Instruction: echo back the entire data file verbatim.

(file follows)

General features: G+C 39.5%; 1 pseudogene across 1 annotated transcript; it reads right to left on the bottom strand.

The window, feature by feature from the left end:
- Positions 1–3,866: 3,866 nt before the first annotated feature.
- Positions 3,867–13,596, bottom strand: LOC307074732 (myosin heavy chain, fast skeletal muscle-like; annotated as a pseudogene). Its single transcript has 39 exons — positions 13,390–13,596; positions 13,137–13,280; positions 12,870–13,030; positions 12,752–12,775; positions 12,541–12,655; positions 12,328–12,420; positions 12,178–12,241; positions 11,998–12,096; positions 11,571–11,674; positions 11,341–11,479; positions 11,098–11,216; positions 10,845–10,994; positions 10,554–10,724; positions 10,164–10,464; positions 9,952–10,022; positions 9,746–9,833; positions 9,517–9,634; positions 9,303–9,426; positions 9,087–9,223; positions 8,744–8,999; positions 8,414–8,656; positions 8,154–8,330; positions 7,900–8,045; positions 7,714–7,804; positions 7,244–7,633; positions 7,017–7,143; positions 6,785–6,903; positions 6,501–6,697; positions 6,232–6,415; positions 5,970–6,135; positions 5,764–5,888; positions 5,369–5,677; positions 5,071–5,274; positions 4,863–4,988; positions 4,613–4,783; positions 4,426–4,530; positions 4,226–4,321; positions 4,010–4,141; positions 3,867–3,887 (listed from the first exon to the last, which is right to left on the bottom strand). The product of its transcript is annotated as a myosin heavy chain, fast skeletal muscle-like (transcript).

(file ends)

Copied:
General features: G+C 39.5%; 1 pseudogene across 1 annotated transcript; it reads right to left on the bottom strand.

The window, feature by feature from the left end:
- Positions 1–3,866: 3,866 nt before the first annotated feature.
- Positions 3,867–13,596, bottom strand: LOC307074732 (myosin heavy chain, fast skeletal muscle-like; annotated as a pseudogene). Its single transcript has 39 exons — positions 13,390–13,596; positions 13,137–13,280; positions 12,870–13,030; positions 12,752–12,775; positions 12,541–12,655; positions 12,328–12,420; positions 12,178–12,241; positions 11,998–12,096; positions 11,571–11,674; positions 11,341–11,479; positions 11,098–11,216; positions 10,845–10,994; positions 10,554–10,724; positions 10,164–10,464; positions 9,952–10,022; positions 9,746–9,833; positions 9,517–9,634; positions 9,303–9,426; positions 9,087–9,223; positions 8,744–8,999; positions 8,414–8,656; positions 8,154–8,330; positions 7,900–8,045; positions 7,714–7,804; positions 7,244–7,633; positions 7,017–7,143; positions 6,785–6,903; positions 6,501–6,697; positions 6,232–6,415; positions 5,970–6,135; positions 5,764–5,888; positions 5,369–5,677; positions 5,071–5,274; positions 4,863–4,988; positions 4,613–4,783; positions 4,426–4,530; positions 4,226–4,321; positions 4,010–4,141; positions 3,867–3,887 (listed from the first exon to the last, which is right to left on the bottom strand). The product of its transcript is annotated as a myosin heavy chain, fast skeletal muscle-like (transcript).